Milk Consumption and Excess Mucus Formation

Posted on 13 Oct 2010 23:03

There is a long-held belief that consumption of milk causes the production of excess mucus and thus milk should not be consumed during a cold or by persons prone to sinus infections. It is furthermore held that avoiding milk will therefore alleviate the respiratory symptoms, especially those caused by colds. Ancient Ayurvedic tradition even holds that certain foods are mucus forming and that these include most animal products, grains, bean, and seeds.

In modern alternative medicine, however, milk seems to be the most widely reported mucus forming food. There is no clinical evidence, however, that this is true. Studies done to investigate this belief have found no statistically significant association between milk consumption and mucus formation. Subjects in the studies who believed that consuming milk cause them to have more respiratory symptoms were not found to produce higher levels of mucus or salivary secretions than those who did not believe this. It is possible that the perception of increased mucus production had more to do with the difficulty of swallowing the the perceived thickness of the mucus. This effect also seems to be duplicated by the consumption of a non-dairy soy-milk drink. The symptoms may have to do with a film left behind in the mouth from the milk itself, rather than the innate production of mucus, and milk and soy-milk have similar mouth-feel.


No milk during a cold?
original image by Stefan Kühn via wikimedia


No milk during a cold?
original image by Stefan Kühn via wikimedia

It is also believed by some people that milk consumption brings on asthma symptoms and many asthmatics report exacerbation of symptoms after drinking milk. Research concerning the relationship between dairy consumption and asthma, to date, also does not support this belief. The following report by Brunello Wüthrich, et al. examines the evidence:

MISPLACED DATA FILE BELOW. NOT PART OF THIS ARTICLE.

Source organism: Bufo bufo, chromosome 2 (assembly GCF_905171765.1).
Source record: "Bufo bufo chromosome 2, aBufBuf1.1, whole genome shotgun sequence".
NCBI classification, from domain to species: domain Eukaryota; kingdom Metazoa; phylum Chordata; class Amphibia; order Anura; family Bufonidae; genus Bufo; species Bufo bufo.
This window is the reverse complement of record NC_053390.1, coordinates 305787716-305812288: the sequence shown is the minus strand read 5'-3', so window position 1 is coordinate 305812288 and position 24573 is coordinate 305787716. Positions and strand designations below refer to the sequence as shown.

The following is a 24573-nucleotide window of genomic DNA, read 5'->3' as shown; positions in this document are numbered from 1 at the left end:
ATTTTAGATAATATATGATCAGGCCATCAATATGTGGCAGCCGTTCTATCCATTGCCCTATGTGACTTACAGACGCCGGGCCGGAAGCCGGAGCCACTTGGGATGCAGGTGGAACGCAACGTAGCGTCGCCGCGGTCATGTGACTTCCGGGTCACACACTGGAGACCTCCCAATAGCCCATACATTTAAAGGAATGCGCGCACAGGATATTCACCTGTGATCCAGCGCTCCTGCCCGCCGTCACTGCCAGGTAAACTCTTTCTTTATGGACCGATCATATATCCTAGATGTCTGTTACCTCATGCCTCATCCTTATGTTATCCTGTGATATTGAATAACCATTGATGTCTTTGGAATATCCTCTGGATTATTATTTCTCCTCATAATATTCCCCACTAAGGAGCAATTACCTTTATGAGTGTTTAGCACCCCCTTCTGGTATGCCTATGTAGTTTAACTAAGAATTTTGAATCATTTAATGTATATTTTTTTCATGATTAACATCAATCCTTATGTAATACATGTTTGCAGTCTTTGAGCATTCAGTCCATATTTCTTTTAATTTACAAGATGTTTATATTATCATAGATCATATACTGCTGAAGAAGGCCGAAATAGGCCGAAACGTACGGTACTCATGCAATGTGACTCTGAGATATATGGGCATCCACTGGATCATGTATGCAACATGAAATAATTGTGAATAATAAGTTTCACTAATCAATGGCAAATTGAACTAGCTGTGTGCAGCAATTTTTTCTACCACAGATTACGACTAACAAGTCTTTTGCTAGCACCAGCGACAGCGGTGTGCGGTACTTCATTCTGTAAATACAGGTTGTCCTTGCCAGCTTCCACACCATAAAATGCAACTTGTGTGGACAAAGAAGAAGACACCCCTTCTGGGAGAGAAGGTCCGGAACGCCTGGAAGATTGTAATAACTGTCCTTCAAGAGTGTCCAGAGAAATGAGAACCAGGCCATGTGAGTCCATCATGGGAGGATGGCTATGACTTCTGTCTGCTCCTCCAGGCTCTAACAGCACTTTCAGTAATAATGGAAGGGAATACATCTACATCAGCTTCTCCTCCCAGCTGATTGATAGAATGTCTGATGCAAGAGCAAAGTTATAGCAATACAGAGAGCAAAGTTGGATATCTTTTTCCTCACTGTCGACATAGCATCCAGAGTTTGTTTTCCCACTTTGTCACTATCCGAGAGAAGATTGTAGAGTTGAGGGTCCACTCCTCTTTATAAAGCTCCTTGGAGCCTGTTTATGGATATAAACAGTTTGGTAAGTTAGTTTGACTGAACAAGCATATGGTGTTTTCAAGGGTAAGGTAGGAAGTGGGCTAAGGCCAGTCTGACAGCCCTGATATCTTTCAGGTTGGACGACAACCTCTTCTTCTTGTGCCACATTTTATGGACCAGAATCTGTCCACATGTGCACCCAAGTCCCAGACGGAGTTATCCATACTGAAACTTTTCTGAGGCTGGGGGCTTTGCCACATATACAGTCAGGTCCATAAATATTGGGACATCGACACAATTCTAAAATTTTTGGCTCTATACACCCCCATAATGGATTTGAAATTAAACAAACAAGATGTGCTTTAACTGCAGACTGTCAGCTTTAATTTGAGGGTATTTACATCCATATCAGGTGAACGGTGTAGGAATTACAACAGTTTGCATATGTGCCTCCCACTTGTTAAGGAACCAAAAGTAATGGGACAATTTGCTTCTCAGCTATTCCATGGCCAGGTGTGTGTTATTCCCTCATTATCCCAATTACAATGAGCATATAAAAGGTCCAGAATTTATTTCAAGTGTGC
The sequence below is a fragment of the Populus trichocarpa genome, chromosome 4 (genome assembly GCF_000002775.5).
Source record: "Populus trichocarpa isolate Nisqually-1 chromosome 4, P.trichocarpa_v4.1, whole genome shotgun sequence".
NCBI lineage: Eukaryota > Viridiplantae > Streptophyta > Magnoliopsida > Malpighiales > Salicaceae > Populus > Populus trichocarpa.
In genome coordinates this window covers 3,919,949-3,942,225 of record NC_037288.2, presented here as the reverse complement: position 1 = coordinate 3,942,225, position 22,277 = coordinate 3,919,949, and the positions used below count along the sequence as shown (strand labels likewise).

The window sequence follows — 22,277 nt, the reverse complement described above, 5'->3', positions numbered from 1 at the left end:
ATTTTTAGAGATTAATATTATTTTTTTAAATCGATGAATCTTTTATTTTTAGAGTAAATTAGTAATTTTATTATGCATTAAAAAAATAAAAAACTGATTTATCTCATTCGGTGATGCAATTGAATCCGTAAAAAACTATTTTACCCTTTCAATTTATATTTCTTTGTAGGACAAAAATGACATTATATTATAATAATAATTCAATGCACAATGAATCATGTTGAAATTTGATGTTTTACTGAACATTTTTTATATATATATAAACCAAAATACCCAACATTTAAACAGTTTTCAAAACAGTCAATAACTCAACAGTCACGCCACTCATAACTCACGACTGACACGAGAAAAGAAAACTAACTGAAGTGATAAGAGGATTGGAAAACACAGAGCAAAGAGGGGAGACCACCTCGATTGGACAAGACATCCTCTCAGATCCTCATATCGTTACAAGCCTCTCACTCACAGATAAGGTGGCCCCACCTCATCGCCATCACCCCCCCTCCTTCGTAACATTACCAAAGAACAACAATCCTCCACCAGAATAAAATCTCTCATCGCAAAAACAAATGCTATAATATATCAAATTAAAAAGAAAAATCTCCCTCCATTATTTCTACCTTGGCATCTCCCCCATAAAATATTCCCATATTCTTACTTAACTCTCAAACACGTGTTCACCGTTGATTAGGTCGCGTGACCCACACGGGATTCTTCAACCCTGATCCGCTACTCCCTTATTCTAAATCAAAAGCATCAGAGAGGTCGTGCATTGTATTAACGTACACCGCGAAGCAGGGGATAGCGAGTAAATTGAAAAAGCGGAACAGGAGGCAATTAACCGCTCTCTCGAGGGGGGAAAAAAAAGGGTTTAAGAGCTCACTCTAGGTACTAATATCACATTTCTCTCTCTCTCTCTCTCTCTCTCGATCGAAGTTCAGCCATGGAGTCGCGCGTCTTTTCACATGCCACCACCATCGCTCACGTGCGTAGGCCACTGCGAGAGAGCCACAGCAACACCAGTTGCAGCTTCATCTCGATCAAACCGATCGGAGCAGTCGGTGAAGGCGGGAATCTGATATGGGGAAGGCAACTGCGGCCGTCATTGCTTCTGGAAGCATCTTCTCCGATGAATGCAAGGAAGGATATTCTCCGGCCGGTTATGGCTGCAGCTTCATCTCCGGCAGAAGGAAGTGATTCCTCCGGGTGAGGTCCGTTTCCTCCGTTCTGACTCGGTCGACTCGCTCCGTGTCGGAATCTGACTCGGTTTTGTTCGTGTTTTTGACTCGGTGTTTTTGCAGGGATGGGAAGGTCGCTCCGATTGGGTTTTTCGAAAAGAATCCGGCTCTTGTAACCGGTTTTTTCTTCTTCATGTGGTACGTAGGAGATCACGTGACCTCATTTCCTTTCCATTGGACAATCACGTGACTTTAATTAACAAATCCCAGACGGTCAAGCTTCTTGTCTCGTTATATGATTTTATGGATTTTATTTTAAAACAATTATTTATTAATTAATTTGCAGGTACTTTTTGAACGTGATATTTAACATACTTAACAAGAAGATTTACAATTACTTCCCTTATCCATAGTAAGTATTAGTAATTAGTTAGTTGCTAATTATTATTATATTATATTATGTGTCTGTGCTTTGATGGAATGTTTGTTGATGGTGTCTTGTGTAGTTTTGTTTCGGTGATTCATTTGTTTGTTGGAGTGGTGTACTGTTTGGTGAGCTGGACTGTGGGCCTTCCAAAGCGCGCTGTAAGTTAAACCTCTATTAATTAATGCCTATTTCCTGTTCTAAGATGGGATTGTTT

Milk Consumption Does Not Lead to Mucus Production or Occurrence of Asthma

by Brunello Wüthrich, MD, Alexandra Schmid, Barbara Walther, PhD and Robert Sieber, PhD

Allergy Unit, Department of Dermatology, University Hospital (B.W.), Zurich
Agroscope Liebefeld-Posieux, Swiss Federal Research Station for Animal Production and Dairy Products (ALP) (A.S., B.W., R.S.), Berne, SWITZERLAND


There is a belief among some members of the public that the consumption of milk and dairy products increases the production of mucus in the respiratory system. Therefore, some who believe in this effect renounce drinking milk. According to Australian studies, subjects perceived some parameters of mucus production to change after consumption of milk and soy-based beverages, but these effects were not specific to cows’ milk because the soy-based milk drink with similar sensory characteristics produced the same changes. In individuals inoculated with the common cold virus, milk intake was not associated with increased nasal secretions, symptoms of cough, nose symptoms or congestion. Nevertheless, individuals who believe in the mucus and milk theory report more respiratory symptoms after drinking milk. In some types of alternative medicine, people with bronchial asthma, a chronic inflammatory disease of the lower respiratory tract, are advised not to eat so-called mucus-forming foods, especially all kinds of dairy products. According to different investigations the consumption of milk does not seem to exacerbate the symptoms of asthma and a relationship between milk consumption and the occurrence of asthma cannot be established. However, there are a few cases documented in which people with a cow’s milk allergy presented with asthma-like symptoms.

Key teaching points:

• In alternative medicine, a popular belief is that the consumption of milk and dairy products leads to mucus in upper and lower respiratory tracts.

• Sensations associated with increased mucus production are not specific to cow’s milk, but are more likely due to physical characteristics of some beverages.

• In rare cases asthma can occur in patients with confirmed food allergy against cow’s milk proteins.

• People with asthma are sometimes advised to abstain from the consumption of dairy products, but research shows that consumption of milk does not significantly change various lung function parameters. In addition, limiting dairy food consumption can lead to low intake of many nutrients, including calcium.

Full Report from Journal of the American College of Nutrition


Wüthrich, Brunello, Alexandra Schmid, Barbara Walther, and Robert Sieber. "Milk Consumption Does Not Lead to Mucus Production or Occurrence of Asthma." Journal of the American College of Nutrition Vol. 24 No. 90006, 547S-555S (2005). Web. 13 Oct. 2010.

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